Methods Data are drawn from the Seattle Social Development Project (SSDP). We selected youths (n=117) who met criteria for significant drug and/or crime involvement at age 18. We analyzed four prospectively collected waves (ages 21, 24, 27, and 30) of open-ended responses to the prompt, “Tell me in your own words about who you are now. How would you characterize yourself and your life?” To identify salient themes, we employed conventional content analysis methods, reading the transcripts multiple times to achieve immersion and identifying key themes to form coding schemes. We used triangulation across three coders to ensure reliability and maintained the prominence of participant voice by using their own words for the coding scheme.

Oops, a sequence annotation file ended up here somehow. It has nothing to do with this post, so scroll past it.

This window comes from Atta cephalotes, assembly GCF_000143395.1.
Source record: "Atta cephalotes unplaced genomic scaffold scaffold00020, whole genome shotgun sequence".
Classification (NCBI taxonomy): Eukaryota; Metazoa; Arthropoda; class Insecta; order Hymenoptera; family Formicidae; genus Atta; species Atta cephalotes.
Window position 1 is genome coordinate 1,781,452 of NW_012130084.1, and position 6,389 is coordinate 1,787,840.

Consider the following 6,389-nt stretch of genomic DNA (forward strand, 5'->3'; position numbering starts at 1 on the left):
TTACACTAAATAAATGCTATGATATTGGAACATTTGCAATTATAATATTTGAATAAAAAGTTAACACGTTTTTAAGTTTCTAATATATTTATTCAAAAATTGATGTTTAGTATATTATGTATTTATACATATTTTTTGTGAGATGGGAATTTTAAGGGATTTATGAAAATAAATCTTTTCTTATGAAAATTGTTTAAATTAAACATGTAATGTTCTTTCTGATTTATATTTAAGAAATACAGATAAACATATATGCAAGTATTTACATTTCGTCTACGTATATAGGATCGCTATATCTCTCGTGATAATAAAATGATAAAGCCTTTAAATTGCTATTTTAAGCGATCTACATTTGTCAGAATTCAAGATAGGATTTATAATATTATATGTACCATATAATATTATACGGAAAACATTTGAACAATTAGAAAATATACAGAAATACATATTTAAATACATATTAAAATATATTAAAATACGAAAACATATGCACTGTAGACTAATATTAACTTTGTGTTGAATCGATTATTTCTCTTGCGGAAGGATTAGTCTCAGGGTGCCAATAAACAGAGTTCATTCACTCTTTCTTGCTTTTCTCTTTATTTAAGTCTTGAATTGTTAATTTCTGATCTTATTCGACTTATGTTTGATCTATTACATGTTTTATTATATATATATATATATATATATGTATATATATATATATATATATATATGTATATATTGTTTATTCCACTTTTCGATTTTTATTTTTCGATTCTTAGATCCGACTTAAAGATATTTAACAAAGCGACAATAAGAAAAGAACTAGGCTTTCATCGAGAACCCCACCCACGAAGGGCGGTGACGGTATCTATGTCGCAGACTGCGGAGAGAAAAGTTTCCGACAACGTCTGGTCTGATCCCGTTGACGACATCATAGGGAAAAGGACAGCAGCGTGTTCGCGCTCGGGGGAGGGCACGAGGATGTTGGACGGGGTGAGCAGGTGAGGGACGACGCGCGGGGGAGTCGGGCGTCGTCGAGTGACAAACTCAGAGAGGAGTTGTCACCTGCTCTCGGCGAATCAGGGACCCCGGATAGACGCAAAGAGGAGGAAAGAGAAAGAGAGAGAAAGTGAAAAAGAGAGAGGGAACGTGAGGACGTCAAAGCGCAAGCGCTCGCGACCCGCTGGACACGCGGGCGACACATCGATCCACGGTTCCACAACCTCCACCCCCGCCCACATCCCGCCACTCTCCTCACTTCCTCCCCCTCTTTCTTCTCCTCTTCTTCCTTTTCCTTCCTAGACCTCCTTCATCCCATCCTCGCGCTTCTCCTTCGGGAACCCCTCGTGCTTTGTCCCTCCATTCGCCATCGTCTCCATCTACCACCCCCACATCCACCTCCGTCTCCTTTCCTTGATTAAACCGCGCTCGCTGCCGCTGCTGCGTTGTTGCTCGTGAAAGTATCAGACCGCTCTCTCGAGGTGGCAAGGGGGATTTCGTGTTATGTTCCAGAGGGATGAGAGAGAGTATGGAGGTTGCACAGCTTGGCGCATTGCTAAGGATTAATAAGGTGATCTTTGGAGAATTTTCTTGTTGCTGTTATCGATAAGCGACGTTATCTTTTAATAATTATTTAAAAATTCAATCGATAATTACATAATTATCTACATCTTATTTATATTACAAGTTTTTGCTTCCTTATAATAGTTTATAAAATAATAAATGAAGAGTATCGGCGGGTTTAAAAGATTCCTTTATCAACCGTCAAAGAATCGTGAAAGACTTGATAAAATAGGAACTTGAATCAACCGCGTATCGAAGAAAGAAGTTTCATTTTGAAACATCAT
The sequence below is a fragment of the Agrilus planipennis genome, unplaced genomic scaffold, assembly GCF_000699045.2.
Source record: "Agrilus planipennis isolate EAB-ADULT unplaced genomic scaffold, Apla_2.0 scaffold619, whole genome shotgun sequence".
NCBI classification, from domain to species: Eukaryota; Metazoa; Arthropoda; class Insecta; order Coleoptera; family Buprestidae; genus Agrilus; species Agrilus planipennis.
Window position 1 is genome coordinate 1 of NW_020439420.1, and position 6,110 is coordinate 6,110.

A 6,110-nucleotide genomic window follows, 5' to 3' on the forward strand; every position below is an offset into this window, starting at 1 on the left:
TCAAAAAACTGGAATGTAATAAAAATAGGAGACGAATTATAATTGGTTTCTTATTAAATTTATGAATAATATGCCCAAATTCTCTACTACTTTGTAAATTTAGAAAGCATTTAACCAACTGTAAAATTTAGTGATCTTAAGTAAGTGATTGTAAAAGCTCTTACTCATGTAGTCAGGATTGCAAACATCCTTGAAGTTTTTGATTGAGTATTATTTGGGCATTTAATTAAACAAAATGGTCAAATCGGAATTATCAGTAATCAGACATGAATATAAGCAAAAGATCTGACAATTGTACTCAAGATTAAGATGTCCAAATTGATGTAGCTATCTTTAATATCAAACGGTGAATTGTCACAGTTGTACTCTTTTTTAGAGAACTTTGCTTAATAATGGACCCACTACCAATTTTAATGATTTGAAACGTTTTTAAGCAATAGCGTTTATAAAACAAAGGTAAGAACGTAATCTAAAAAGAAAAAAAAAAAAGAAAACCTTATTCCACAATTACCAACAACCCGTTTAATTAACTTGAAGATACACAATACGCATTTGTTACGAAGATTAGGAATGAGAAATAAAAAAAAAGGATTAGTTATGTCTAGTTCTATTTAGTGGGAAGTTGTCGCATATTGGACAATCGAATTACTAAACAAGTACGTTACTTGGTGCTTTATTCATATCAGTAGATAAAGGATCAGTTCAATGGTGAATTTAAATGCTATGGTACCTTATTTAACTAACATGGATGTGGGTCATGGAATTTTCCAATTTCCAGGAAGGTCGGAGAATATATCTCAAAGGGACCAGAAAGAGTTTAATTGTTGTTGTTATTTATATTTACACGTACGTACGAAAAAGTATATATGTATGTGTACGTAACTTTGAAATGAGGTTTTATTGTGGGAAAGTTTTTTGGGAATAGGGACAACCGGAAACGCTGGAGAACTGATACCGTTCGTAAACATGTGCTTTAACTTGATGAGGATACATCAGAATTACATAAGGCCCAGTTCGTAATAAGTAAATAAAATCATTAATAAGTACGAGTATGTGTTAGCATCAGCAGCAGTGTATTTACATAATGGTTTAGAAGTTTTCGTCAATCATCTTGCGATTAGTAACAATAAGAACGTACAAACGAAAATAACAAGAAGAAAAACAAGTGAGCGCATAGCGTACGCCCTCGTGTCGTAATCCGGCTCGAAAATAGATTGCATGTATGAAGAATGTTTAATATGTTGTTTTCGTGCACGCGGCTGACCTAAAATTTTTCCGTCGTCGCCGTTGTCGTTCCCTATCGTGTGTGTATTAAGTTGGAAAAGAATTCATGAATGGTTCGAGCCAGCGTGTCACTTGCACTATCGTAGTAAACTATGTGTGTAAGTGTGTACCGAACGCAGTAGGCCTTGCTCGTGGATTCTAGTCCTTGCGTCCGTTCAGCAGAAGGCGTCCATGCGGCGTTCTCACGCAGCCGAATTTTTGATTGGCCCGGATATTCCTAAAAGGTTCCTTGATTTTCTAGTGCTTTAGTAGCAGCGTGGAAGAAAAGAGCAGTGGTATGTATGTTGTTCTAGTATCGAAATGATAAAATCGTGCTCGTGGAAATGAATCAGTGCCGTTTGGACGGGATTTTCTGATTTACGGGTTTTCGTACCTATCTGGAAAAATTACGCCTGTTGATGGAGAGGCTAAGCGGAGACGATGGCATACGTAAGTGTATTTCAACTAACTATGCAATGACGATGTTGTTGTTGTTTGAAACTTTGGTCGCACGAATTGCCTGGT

Results/Implications. As expected, salient themes included partnering, parenting, schooling, and finances/employment. In addition, respondents often spoke about change. Some expressed ways they have “matured”, while others attributed “slips” to job loss, divorce, and low self-regard (i.e. “I just keep screwing up”). Home ownership and independent living were referenced less frequently, but comments on mobility, military service, and incarceration deepened their housing narratives. We used respondents' quantitative responses at age thirty to identify individuals who persist (43%) or desist (57%) drug use and crime involvement. Across the sub-groups were striking differences, specifically in regard to religion, social support, sobriety, and depictions of self. For example, Persisters often spoke of “trying to do better” and planning for a different life in the future, while Desisters were more likely to reference changes they had made and goals they had achieved. Further, Persisters had relatively little mention of any social support, such as friends or primary relationships, while the Desisters directly attributed lifestyle changes to peers. Of particular note was the frequency with which the Desisters attributed their positive changes to religion, drawing importance to the potential of spirituality as a moderator. These analyses yield a richer understanding of this population in their unique developmental contexts, uncover potential change mechanisms, and complicate assumptions sometimes made in social work education, direct practice, and social welfare policies regarding the role of social institutions.